In the second turn, the BMP-3s started to hammer the town, and Dave V's T-72s engaged the Leclrecs at the crossroads, managing to score a kill thanks to exposed flanks and hot rolling. However, Dave also encountered the first of several damaging command blunders, courtesy of this BTR battalion commander, which cost him a unit of T-72s! Throwing doctrine to the wind, Cam sent his T-90s straight at the NATO brigade on the hill, until they were nearly muzzle to muzzle. The Leopards and Challengers had excellent targets to pick, but they pooched their rolls, and missed their "opporunity" fire.
Cam went on an amazing streak of successful command rolls, and the T-90s fired again, and again, and again, and again! Most of the Leopards were knocked out, as were a few British units. The NATO troops on the hill struggled to get their act together. A Russian artillery strike hammered the British troops, and while it did not cause kills, it slowed them down and pinned many units.
Yet the tide was turning. Despite round after round of 100mm HE, 30mm and small arms fire, the paras were quite stuck in their cover to contest the crossroads, and started to knock out BMP-3s. Two passes courtesy of an Apache, and a strike by the British AS-90 "Braveheart" SP 155mm guns took a heavy toll, as did the moment where the balance of one BMP-3 battalion went muzzle-to-muzzle with Challengers. The results was much smoking wreckage.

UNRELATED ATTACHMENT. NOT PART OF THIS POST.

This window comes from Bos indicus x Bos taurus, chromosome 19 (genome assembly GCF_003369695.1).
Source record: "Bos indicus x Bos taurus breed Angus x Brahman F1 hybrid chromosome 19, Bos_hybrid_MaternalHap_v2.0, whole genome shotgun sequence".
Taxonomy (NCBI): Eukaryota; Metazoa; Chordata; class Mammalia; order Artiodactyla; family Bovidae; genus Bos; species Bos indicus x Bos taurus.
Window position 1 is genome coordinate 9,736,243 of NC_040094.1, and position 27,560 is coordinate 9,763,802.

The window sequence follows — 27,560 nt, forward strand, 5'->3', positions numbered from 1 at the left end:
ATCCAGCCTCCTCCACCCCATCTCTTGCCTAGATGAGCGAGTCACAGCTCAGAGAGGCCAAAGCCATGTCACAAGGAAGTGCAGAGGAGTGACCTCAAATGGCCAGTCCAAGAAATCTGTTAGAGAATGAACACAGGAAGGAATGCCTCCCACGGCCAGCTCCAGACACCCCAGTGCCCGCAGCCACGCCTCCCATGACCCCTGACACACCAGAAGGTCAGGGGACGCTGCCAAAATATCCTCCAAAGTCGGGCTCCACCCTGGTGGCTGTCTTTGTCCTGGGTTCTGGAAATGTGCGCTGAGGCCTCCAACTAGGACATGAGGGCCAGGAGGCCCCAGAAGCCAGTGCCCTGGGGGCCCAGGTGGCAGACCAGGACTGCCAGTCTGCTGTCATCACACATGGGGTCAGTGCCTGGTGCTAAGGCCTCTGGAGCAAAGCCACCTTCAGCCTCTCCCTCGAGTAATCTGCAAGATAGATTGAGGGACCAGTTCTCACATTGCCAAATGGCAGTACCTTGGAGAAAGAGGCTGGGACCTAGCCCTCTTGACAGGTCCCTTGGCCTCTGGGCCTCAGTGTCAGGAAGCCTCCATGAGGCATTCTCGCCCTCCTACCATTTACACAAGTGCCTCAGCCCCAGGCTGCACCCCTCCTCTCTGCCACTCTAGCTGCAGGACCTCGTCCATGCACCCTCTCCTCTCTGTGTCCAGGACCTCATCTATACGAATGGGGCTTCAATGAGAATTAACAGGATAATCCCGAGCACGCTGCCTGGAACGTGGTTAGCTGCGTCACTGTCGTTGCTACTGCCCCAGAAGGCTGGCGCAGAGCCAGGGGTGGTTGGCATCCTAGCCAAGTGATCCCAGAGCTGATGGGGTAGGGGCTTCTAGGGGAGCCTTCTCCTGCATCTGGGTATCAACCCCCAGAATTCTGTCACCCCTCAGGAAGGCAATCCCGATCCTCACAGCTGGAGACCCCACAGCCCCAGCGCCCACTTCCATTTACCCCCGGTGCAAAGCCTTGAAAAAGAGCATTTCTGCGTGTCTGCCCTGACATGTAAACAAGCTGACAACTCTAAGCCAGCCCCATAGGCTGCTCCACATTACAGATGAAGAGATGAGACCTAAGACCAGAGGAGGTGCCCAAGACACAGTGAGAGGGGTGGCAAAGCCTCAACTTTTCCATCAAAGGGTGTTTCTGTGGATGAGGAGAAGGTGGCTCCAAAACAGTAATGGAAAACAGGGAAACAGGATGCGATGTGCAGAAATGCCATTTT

The "special" outfit managed to knock out a Leclerc, as did further fire from Dave's Belurussian tankers, but Dave took as many hits from his own side as the French, rolling boxcars on multiple occasions. His BTRs didn't even make it on to the table, as their HQ was too busy trying to find ways to kill his compatriots in the T-72s. That officer was later transfered to a deep-water post in the Baltic Sea...
And the Poles? Well, with all the action, why bother to move? Those NATO guys seemed to be holding alright...
We called the game on the fourth turn. Technically a draw, as Dave V controlled one objective for the Russians, Bill controlled the crossroads for NATO, and the last objective was being contested in a battle-royale by the T-90s. The French and German contigents were past their breakpoints. However, on balance, it looked bad for the Russians, as their flank was exposed to an armoured thrust by the Challengers, and that Apache was surely coming back soon.